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Treatment of Patients with Alzheimer's Disease

Am Fam Physician. 2000 Aug 15;62(4):877-878.

Alzheimer's disease, the most common form of dementia, is a progressive disorder characterized by widespread neuronal loss, betaamyloid deposits in the cerebral blood vessels, development of neuritic plaques and the presence of neurofibrillary tangles. These changes, occurring in the association area of the cerebral cortex, the hippocampus and the middle and temporal lobes, are accompanied by decreased concentrations of the neurotransmitter acetylcholine.

O'Hara and associates discuss recent findings and treatments of patients with Alzheimer's disease. The primary symptom is a decline in memory and cognition that leads to marked impairment in daily functioning. Changes in personality and behavior changes (e.g., agitation, hallucinations, delusions) may also occur as the disease progresses. The duration of illness is approximately seven to 10 years from the time of diagnosis, with the later stages requiring total custodial care.

Diagnostic criteria for Alzheimer's disease include onset between 40 and 90 years of age, no disturbance of consciousness, dementia evidenced by objective standards, gradual and progressive deficits in two or more areas of cognition (one of which is memory), absence of organic cause for the deficits and deficits that do not occur exclusively during an episode of delirium. The diagnosis of possible Alzheimer's disease is made when only one progressive, severe cognitive deficit is identified, and other organic causes are absent. Some confusion exists between the memory loss associated with possible Alzheimer's disease and the memory loss associated with mild cognitive impairment; however, the latter diagnosis typically involves milder memory loss and the absence of functional impairment.

Because early intervention may prolong functioning in patients with Alzheimer's disease, identifying risk factors has become more important. Identified risk factors include a family history of dementia with other possible, but less well-documented risk factors, including female sex, poor nutrition, atherosclerotic vascular disease, head injury, depression, engaging in fewer social activities and lower occupational attainment.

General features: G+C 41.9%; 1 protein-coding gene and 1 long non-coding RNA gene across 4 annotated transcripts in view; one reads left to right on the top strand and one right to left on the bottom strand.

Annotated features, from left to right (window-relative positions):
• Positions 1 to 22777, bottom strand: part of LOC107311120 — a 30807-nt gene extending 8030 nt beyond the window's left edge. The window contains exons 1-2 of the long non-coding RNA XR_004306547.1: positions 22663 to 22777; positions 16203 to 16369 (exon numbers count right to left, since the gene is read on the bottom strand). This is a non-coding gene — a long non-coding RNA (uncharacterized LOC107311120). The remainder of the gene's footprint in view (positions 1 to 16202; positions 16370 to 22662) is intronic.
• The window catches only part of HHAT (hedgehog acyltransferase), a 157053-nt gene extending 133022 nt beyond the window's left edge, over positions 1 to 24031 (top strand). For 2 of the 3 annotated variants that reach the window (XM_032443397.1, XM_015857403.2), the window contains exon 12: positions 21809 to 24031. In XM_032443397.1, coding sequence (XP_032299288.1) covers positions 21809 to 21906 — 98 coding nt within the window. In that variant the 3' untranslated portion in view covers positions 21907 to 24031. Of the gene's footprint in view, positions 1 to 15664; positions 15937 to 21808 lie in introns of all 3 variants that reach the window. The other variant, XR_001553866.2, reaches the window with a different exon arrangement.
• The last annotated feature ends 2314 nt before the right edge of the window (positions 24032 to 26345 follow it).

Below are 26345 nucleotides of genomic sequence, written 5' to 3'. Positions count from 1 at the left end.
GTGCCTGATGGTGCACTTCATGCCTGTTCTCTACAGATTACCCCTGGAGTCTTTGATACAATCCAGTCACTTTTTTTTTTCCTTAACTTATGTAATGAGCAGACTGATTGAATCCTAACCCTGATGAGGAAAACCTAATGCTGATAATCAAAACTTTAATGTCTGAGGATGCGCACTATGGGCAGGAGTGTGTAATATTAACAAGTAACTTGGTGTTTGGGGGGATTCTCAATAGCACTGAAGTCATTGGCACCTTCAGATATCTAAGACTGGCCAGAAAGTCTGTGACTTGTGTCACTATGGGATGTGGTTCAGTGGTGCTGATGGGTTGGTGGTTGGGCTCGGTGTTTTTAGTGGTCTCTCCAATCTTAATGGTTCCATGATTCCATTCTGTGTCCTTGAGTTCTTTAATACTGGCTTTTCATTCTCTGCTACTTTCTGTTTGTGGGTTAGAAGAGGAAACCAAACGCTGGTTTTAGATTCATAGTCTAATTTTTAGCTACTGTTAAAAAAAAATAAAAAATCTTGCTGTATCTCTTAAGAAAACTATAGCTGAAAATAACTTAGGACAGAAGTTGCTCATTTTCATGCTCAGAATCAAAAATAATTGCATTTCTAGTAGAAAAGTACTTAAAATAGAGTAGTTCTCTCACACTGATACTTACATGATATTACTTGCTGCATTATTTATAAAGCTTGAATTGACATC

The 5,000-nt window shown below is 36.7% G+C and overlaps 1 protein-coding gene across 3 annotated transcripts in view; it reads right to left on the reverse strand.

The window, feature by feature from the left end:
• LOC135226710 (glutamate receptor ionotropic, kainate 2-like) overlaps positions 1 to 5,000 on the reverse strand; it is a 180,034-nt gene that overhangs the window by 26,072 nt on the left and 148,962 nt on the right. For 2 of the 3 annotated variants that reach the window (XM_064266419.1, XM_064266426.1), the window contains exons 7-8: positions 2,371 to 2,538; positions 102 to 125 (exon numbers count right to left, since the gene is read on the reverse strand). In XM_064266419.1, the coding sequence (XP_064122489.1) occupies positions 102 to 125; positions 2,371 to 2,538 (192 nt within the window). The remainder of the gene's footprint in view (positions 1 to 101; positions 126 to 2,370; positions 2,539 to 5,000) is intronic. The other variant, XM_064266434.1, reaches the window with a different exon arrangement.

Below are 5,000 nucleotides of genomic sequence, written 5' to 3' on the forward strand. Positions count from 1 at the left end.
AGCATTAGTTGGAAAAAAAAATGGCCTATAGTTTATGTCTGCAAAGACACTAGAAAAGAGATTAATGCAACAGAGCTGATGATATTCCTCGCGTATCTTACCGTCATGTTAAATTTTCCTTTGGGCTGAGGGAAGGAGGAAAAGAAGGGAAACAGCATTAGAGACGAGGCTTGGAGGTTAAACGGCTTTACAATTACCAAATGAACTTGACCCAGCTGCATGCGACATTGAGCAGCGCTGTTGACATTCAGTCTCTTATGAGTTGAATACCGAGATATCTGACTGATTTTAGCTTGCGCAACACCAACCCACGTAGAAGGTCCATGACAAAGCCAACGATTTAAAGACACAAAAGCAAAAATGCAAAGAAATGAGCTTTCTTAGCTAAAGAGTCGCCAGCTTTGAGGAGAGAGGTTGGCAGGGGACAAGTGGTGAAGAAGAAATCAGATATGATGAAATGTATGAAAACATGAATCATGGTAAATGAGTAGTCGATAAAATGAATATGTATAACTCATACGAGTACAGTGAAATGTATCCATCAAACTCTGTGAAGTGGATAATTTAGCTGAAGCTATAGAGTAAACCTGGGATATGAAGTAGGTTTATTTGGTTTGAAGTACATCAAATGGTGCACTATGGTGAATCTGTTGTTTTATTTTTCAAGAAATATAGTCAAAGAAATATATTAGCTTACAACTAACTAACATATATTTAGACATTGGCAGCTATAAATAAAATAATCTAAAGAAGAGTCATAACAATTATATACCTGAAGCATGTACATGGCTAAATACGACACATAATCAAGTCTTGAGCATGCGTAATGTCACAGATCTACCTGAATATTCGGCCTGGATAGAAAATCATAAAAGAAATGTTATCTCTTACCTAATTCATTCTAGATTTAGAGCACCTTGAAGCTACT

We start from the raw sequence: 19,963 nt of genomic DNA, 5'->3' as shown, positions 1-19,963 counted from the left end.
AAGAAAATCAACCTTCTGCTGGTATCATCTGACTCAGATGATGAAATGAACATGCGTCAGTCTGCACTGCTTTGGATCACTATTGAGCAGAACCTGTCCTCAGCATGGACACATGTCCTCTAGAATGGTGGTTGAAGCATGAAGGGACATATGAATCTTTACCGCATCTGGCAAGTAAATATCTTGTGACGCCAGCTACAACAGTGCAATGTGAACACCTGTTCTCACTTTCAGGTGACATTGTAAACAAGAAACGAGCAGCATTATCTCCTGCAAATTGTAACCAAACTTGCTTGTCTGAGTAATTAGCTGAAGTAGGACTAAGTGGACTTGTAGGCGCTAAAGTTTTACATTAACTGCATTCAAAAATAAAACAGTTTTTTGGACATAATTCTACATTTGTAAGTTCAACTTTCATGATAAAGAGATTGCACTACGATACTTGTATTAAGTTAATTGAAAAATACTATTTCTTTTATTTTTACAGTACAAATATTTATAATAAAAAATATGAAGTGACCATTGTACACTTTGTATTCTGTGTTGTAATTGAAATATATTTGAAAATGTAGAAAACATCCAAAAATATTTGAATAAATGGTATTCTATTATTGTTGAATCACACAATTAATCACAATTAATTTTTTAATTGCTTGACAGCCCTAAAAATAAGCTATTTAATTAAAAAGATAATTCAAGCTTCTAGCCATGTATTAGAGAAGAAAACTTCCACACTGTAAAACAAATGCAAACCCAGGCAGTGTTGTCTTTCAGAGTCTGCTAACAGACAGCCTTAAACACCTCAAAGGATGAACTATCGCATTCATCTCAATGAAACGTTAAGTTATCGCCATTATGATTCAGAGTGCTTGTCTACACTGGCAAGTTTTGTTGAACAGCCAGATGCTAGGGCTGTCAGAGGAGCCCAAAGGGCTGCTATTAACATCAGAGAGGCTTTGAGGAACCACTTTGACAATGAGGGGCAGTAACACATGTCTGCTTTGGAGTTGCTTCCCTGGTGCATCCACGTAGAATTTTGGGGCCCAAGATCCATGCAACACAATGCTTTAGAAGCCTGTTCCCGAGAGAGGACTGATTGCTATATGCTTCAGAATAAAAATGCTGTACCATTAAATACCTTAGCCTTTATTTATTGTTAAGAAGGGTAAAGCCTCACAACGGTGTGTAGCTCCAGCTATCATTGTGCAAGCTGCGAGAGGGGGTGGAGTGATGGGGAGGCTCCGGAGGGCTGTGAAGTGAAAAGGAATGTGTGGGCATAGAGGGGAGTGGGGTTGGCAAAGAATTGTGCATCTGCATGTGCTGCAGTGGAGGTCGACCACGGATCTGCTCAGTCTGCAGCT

The mainstay of treatment options is acetylcholinesterase inhibitors, which increase the duration of acetylcholine action in synapses. Tacrine, the earliest drug in this group, has only limited benefit and a poor side effect profile, including hepatotoxicity. Donepezil is a highly selective acetylcholinesterase inhibitor that significantly improved cognitive scores (during phase 2 and 3 clinical trials), with a better side-effect profile. A newer acetylcholinesterase inhibitor, rivastigmine, has a good side effect profile but requires more time for dosage titration than donepezil. Estrogen therapy increases acetylcholine concentrations and has antioxidant activity, but proof of its ability to reduce the risk of Alzheimer's disease has been inconclusive. Anti-inflammatory drugs, including cyclooxygenase-2 inhibitors and steroids, are under investigation. Antioxidants, including selegiline, vitamin E and Ginkgo biloba have demonstrated some benefit in improving cognition and delaying progression of the disease, but the outcome measures used have been variable, making treatment recommendations difficult.

The authors conclude that donepezil is the most useful treatment in patients with Alzheimer's disease and should be prescribed to patients with mild or moderate dementia at a starting dosage of 5 mg per day, with an increase to 10 mg after 10 weeks. The duration of treatment and definition of the patients who will benefit most are unclear. The efficacy of other treatments needs to be further documented. Antipsychotic agents may be helpful in controlling behavior problems such as agitation and aggression, although adverse side effects may occur. Ongoing research is focusing on the further role of cholinesterase inhibition, muscarinic agonists, the effect of reducing beta-amyloid, identifying which patients benefit most from pharmacologic treatment, and understanding the interaction between genetic variables and psychosocial risk factors for the disease.

O'Hara R, et al. Update on Alzheimer's disease: recent findings and treatments. West J Med. February 2000;172:115–20.

editor's note: As this article implies, one of the most important reasons to make the diagnosis of Alzheimer's disease in patients with early onset dementia is the availability of donepezil, because it causes few side effects and can significantly delay the onset of moderate to severe dementia. It is much less effective when given later in the course of the disease. Performing a Mini-Mental State examination of patients with suspected dementia and ruling out other organic or psychologic causes are essential parts of family practice.—r.s.

 

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